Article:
It was a beaming Mick Whale who stood up to announce the results of the seniors’ competition on Tuesday. ‘There you are gentlemen, what a wonderful day to play golf. No rain, the sun was shining and there was a slight breeze.’ The slight breeze was a bit of an exaggeration since the cold westerly, winter wind was at its fiercest at the far end of the course. The windcheaters were kept on to ensure that the body retained some of its warmth as they all struggled to counteract its influence.
It was a good introduction for new member, Craig Wilkinson, who was welcomed into the fold by the captain.
The influence was reflected in the scores. No-one broke into the forties this week, although seventeen of the thirty-seven players managed to beat the thirty barrier. The groups who started on the fifteenth tee were afforded some shelter as they played the final four holes first. However, they did have to inhale large doses of smoke from the fires, lit by the ground staff, to burn the cut bushes between the tee and the seventeenth green. So thick was the smoke David Lamb lost his ball as it flew through the thick smoke on the fifteenth. He never recovered ending up with a low score.
Phil Carpenter started his round with a bang. His drive off the first was well struck and on its way down the middle of the fairway. Unfortunately, it cannoned into the marker post and rebounded back down the buggy path. Unperturbed, he went on to score a well-earned thirty-six points.
Driving off the tee was an issue for Peter Hughes this week. In his attempts to improve his swing extension, his ball meandered from the straight and narrow over the opening holes. Perseverance was needed and, as a result, he corrected his swing with the satisfaction of a more fluent delivery over the final nine holes. However, that was countermanded with a fall in accuracy and length in his putting. Thirty-three was all he could manage on this run out but watch out for his future progress – that is, if he can put it all together.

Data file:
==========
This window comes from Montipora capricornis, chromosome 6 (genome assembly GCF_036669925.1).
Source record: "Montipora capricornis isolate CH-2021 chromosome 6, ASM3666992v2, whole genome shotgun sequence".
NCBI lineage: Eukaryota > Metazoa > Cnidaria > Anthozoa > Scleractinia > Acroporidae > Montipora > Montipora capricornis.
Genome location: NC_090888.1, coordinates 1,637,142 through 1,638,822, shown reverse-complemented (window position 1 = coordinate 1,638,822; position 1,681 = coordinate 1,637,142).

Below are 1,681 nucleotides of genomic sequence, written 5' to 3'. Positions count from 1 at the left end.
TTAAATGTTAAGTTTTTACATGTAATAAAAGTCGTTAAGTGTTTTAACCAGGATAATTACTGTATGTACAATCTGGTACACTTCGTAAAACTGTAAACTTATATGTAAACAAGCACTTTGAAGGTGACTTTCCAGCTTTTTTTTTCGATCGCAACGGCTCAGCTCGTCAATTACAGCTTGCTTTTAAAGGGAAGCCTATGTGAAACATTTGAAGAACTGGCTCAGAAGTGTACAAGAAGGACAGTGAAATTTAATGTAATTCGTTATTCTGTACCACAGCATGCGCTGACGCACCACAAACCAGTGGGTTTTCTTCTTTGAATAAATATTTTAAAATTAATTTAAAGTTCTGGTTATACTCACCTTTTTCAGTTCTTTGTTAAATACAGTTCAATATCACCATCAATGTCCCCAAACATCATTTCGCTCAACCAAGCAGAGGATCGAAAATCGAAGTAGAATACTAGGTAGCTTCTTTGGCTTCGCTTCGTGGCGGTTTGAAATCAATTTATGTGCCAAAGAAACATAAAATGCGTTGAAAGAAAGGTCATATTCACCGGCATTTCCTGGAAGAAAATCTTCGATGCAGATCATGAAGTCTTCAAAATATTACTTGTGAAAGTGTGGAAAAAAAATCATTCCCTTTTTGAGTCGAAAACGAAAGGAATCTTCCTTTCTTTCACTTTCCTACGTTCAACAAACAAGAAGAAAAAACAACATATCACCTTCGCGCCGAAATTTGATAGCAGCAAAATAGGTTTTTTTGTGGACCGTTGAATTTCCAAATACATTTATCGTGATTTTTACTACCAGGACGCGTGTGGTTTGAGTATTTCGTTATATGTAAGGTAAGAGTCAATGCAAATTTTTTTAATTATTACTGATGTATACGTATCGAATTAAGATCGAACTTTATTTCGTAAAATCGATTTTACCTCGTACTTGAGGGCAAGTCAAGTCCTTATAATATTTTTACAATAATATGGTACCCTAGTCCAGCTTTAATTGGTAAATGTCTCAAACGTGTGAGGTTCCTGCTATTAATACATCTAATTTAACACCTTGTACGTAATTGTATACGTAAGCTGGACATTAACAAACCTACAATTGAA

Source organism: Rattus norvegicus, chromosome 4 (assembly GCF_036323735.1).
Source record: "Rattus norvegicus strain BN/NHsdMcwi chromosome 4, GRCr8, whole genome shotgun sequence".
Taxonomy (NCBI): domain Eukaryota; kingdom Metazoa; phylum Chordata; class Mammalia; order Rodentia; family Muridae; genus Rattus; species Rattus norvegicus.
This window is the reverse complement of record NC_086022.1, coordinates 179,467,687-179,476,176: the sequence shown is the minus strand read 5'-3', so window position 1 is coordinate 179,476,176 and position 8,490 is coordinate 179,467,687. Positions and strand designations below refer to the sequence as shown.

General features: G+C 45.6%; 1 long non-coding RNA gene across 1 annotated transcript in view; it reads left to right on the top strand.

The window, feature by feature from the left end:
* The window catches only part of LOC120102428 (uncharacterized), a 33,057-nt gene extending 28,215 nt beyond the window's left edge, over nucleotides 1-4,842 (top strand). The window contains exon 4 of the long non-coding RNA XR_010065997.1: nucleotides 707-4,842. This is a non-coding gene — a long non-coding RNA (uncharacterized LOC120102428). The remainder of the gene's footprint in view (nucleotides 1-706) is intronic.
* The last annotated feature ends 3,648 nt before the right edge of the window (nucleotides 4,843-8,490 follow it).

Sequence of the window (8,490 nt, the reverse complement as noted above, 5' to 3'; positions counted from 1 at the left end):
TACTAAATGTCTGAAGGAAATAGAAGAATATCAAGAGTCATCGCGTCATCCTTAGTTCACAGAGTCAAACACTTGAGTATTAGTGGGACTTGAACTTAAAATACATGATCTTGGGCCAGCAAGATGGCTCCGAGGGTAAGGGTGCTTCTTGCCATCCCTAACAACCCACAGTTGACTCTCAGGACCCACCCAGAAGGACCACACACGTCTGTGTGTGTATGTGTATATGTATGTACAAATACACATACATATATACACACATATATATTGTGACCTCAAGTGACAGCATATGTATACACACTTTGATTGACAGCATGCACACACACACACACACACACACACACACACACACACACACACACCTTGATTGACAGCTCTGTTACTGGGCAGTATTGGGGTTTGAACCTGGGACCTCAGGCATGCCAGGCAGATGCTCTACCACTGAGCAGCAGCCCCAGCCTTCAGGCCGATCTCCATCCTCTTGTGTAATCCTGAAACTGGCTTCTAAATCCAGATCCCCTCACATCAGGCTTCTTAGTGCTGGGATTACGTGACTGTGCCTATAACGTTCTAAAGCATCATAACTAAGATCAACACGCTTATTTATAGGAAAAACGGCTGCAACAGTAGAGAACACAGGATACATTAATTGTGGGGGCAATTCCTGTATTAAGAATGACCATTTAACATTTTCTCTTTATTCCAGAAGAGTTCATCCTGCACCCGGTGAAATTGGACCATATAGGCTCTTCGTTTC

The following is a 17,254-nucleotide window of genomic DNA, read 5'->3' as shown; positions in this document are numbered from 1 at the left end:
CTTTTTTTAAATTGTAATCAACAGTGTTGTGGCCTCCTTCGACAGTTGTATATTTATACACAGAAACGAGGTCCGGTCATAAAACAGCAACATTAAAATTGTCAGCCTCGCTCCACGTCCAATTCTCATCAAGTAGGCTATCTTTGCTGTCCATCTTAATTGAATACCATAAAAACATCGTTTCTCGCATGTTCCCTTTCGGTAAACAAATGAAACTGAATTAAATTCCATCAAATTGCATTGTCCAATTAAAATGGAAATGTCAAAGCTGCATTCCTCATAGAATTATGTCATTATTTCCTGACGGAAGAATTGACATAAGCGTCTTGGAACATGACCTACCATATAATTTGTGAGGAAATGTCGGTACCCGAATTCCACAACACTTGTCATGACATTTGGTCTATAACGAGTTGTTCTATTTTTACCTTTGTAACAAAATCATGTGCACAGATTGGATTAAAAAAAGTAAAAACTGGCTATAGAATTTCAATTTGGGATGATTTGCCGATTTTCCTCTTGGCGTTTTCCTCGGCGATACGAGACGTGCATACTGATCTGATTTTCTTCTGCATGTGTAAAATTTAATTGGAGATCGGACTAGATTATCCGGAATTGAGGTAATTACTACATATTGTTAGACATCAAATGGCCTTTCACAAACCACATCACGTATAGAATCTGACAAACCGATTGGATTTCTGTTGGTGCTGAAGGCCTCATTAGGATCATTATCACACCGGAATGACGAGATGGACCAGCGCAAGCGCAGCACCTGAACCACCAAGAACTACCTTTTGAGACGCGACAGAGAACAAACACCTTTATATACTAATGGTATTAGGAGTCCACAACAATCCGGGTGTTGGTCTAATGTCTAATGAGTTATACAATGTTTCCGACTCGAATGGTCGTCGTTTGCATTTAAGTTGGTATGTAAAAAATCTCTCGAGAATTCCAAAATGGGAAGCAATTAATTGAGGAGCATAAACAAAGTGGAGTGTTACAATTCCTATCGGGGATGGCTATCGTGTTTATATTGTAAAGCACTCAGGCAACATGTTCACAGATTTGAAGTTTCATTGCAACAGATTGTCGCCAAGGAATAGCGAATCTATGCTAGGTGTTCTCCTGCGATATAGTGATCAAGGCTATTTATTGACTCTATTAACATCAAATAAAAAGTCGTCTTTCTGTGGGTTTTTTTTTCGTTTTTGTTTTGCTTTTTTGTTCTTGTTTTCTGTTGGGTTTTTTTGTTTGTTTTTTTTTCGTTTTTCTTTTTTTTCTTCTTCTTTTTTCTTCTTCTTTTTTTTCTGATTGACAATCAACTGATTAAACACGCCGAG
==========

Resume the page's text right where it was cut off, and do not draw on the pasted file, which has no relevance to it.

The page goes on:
Adrian Palmer, on his way to a score of thirty-one, had an aberration with the wind and his technique. His drive on the tenth tee ended up on the twelfth fairway. A similar problem, on the same tee, was experienced by Chief Chicken, Steve Cole, fresh off his sunshine excursion. That wind did a lot of freshening at the far end of the course.
Hywel Probert completed the course this week with twenty-five points. However, he went to put his clubs in the car at the end of his round only to discover that he had locked his keys in the car. Not to worry – a quick phone call home solved the problem as his wife agreed to drive in with a spare key. Unfortunately, the key delivered was one for her car and not his –oops!
Derek Cole ended up with a few less points than the thirty-six he scored last week. His number of points, twenty-four, was less than his position on the result sheet, thirty-eight. Jim Martin, on the other hand, was the only senior to have the same number for his score and his position on the result sheet – twenty-six.
David Blackmore was off to a good start, not dropping a point on the first five holes. However, his final score of twenty-five points indicates that he did not continue in like manner.
Roger Scholfield was one of those scoring more than thirty points sharing thirty-three with that of Peter Hughes. Above them, on thirty-four points, were Allen Watts and an improved Jim Moffatt. Charlie McFee was the only player with thirty-five points and Gareth Davies, Phil Carpenter and Mick Whale one above that on thirty-six. Had it not been for some indifferent putting this week’s winner, Roger Barton, could have achieved a score of well over forty.
There were only two two’s scored this week and our treasurer increased the prize of two to three pounds. Both he and Derek Cole earned their reward on the seventeenth hole.
The luck of the draw in the raffle went to Meurig Jones, which compensates for his score of twenty-four. We all hope that Mick’s influence over the weather continues next week.